What you are asking is a subtle issue of connotation. As it turns out, the word "shredded" is a very intense word. Think of this way. Imagine you were being shredded. Even if a tiny part of you, say a finger or a toe, were shredded, that would be debilitatingly painful. It would be so painful that it would prevent you from functioning. For a human, being shredded bit by bit would be a gruesome and torturous death. Economic systems are in motion as living things are, so think of the harm it does to a living thing to be shredded, even bit by bit. Think even of something mechanical --- say the plumbing system of a building, or the electric system, or etc. If someone starts shredding that system, even bit by bit, it will have negative ramifications throughout the system. One key pipe, or one key wire, and the whole building shuts down. Broad functionality can shut down when even a small part is taken out. Well, economic systems are something like that that: cut out this vital piece here or there, and suddenly, the entire balance shifts, and whole states of the economy that might have taken decades to achieve are suddenly thrown off. Shredding is a very intense word, arguably almost too intense for a GMAT RC passage. Answer (D) is certainly not more extreme than it.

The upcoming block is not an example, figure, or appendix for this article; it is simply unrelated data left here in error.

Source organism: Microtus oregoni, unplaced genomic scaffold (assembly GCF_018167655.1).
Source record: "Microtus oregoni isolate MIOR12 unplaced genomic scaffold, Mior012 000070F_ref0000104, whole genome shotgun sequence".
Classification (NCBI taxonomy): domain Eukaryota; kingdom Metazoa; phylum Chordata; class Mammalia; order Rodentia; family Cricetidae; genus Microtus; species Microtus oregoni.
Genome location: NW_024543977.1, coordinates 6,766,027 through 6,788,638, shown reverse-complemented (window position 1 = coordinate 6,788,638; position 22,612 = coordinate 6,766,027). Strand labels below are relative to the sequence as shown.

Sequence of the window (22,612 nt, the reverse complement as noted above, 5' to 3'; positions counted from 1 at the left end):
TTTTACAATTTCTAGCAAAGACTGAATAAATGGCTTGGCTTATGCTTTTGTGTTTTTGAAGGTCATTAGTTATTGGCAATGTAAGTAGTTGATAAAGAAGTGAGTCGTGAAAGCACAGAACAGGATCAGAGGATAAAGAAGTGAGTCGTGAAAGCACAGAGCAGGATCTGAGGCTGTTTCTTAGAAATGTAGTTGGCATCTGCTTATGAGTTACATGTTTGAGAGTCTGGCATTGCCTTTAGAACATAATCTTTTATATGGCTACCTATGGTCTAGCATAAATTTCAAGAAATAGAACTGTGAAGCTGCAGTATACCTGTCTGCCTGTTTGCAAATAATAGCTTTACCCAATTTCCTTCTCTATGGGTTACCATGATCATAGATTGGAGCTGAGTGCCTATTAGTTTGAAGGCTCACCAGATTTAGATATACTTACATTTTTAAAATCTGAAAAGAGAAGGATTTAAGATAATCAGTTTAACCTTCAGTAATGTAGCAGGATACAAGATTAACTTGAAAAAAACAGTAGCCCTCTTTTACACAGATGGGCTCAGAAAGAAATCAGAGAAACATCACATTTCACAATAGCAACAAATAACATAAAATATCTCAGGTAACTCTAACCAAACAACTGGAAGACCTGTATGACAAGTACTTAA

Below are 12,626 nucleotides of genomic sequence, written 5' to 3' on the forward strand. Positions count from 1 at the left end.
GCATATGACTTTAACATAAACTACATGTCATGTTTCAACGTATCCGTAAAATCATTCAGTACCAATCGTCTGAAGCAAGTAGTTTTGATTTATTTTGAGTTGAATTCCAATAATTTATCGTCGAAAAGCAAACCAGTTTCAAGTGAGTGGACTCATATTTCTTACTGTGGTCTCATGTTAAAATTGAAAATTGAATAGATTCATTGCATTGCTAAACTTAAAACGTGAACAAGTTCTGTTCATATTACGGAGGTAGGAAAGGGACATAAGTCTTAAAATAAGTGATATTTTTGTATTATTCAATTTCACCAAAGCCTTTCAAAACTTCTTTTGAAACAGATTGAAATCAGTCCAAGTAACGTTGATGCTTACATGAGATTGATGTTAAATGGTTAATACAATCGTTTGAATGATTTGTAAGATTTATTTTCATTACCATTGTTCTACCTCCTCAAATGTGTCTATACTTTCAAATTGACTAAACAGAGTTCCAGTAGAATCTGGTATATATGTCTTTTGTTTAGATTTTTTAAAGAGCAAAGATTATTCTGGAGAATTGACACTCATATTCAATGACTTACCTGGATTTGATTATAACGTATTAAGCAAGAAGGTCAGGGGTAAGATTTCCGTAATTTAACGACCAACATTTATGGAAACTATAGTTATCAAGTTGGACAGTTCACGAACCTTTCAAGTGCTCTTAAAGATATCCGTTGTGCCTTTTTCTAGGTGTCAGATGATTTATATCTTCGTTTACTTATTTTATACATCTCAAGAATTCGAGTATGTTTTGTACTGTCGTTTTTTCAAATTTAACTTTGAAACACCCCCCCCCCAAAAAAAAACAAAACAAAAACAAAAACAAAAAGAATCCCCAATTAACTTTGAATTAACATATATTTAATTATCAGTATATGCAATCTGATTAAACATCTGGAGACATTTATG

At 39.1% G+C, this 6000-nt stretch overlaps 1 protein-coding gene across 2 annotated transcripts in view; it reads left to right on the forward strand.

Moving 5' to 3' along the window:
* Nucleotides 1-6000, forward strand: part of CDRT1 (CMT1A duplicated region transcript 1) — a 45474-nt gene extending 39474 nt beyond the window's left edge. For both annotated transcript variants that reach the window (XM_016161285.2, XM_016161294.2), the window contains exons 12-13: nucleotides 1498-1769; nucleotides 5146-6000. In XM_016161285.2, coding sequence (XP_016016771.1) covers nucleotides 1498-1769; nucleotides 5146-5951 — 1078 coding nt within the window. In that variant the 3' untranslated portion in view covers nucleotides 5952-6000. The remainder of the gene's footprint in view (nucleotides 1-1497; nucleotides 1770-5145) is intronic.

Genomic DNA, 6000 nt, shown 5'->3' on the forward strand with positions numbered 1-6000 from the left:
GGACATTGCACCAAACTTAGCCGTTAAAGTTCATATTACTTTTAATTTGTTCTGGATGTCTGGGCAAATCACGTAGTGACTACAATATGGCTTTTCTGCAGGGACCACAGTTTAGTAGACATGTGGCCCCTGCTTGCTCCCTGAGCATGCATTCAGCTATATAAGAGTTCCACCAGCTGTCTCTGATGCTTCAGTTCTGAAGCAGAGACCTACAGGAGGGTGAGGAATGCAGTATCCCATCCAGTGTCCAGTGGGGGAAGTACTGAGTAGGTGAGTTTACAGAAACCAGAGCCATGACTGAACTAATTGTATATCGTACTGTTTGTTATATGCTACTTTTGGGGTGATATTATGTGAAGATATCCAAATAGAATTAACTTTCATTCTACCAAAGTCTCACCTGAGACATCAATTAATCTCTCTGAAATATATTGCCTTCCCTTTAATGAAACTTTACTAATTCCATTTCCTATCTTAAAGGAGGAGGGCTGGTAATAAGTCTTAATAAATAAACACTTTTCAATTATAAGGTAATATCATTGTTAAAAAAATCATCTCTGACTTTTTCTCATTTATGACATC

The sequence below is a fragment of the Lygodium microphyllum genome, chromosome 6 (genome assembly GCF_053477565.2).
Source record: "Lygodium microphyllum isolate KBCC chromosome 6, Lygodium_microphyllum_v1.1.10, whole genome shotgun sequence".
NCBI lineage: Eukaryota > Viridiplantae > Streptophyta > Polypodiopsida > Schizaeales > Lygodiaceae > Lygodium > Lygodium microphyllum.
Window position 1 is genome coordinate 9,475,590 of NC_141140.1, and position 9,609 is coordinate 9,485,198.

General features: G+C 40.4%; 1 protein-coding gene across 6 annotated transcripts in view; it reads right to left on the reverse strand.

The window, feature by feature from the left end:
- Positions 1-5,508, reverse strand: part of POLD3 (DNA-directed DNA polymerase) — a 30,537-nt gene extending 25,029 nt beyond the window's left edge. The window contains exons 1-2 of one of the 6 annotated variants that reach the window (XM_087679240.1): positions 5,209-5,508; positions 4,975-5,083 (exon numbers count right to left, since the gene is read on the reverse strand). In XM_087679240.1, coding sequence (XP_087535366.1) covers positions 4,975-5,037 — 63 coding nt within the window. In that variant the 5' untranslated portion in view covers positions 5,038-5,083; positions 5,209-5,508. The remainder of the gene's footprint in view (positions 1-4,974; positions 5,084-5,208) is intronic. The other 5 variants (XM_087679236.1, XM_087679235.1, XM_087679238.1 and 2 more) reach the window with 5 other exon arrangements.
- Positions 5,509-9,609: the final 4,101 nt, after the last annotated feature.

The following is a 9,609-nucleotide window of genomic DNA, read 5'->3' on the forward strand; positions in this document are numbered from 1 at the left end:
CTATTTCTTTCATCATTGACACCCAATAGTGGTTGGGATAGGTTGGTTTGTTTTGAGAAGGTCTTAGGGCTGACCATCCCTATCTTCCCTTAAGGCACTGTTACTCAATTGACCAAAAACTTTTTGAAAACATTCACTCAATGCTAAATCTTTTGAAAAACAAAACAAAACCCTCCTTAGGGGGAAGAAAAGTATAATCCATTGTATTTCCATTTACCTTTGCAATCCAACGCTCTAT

Here is the fourth question:
The author would most likely not agree with which of the following?
Now, this is a tricky issue. Obviously, any statement with which the author agrees is wrong. Also, any statement on which the author's view is hard to determine is wrong. A right answer would be a statement that contradicts something the author says or implies.
Now, the philosophers definitely say
(E) Modern political thinking should be based on reason
The author points out some limitations in the trust in reason. In the real world, folks act for all kinds of irrational reasons, so the author definitely says that assuming everyone is rational is a problem. Notice though, this statement is a little different. This is the question: should everyone thing about politics rationally? In other words, in a ideal world, would everyone be a rational thinker? That's really what (E) is suggesting. It's hard to say whether the author believes this or not. I suspect the author would believe this, but I don't think there's any text to support my intuition. It's certain that we don't have clear evidence that the author disagrees, so we can't choose this.
Meanwhile, at the end of the first paragraph, he says: